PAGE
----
Bouncing back

Since last week there is no such thing as a casual conversation any more, have you noticed? So many people are affected, especially by the Laiki write offs and the concern they might lose their job in the weeks to come.

You spend a lifetime building up a business, saving for your children’s education and/or your retirement, only to wake up one morning to hardly anything left of your bank balance. Loan/mortgage holders at that bank are facing uncertainty, and the added stress of not quite knowing what this whole thing will eventually lead to is starting to take a toll on the nations’ mental state.

Time for some ideas on coping with shock and stress in relation to a financial loss. Of course I do not pretend to be an expert in the sad matter of grieving, but a quick search via my trusted friend google yielded the below points via a variety of trustworthy sources. These tips all make perfect sense, but when you’re in the middle of it all sometimes it can be hard to focus!

  • Don’t take it personally. Don’t blame yourself for having your account(s) with the affected banks opposed to the ones that were spared the haircut. This is obviously a systemic failure and not a personal one.

  • Allow yourself the time to grief. Apparently the emotions experienced from losing your financial existence are similar to losing a loved one. Do not fight the negative feelings the their initial stages. Plenty of time later to try to be strong.

  • Talk, talk, talk. You do not need to actually discuss the specifics of your loss, but do share your feelings about the impact that loss has on you. To verbalise these emotions is an important stage in dealing and processing grief and getting on to the next stage.

  • Look for the silver lining. As hard as it may seem at this point, you should try to see the positive that could come from it in future. You may not be able to control what has happened, but you can control how you cope with it from now on.

  • Remind yourself that you have been through other challenges in the past. This may be the worst thing that has ever happened to you, but you have coped successfully with past difficulties which seemed insurmountable at the time.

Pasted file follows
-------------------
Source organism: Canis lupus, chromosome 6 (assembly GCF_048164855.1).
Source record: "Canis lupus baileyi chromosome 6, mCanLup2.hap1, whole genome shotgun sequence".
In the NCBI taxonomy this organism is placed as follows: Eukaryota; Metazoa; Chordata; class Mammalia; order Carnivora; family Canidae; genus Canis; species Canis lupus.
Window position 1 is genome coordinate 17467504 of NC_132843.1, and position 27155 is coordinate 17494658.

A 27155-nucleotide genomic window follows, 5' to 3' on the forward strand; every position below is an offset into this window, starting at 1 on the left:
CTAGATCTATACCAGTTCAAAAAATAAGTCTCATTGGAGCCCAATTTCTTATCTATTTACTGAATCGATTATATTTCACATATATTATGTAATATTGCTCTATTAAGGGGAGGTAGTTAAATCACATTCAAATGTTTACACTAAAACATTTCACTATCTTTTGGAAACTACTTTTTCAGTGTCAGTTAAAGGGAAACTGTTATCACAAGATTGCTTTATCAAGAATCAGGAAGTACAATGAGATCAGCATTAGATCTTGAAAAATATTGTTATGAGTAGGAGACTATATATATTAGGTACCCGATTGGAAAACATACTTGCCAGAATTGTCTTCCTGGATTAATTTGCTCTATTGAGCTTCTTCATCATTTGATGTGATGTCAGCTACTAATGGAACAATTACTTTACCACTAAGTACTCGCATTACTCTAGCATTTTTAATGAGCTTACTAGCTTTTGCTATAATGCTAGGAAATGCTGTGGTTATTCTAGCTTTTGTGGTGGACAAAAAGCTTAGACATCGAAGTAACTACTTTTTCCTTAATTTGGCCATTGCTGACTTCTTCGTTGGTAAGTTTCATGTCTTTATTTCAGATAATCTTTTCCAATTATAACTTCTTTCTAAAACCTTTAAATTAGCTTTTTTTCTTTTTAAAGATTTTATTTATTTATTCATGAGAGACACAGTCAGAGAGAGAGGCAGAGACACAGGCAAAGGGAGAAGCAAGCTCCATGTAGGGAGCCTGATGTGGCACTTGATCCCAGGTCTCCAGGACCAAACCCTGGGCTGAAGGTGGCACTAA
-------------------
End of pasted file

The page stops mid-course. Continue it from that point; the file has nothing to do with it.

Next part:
• Always tell yourself that no matter what, it could always be worse. This may be a tragedy, but at least you and your loved ones did not get hurt physically and you are all healthy. Wealth is replaceable eventually, health is not.

When the going gets tough, the tough get going.

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Category:Diary of a Cyprus Mum

3 Comments

  1. Anthoula 2021 years ago

    I resinate with your plight over in Cyprus and Carine great insight. What might also help is bending together and helping others that might be in a far worse than than us. Please don’t mis interpret this comment, I just think at times of our own need there’s always someone else in a far worse situation and by getting together and helping them we in fact help ourselves.

  2. Limomama 2021 years ago

    So precise and helpful advices. Thank you, Carine! And if you want to keep confidentiality when you’re opening up how you feel or don’t really see anyone around who is ready to listen, there is an emotional support helpline operating every evening from 4pm till midnight. I know these people, they are warm, compassionate and trustworthy. Cyprus Samaritans tel. 8000 7773

  3. m1c17_4dm1n 2021 years ago

    Thanks for your feedback! You are so right, the Cyprus Samaritans are just a phone call away and it is great that you have even supplied the phone number to call, much appreciated.

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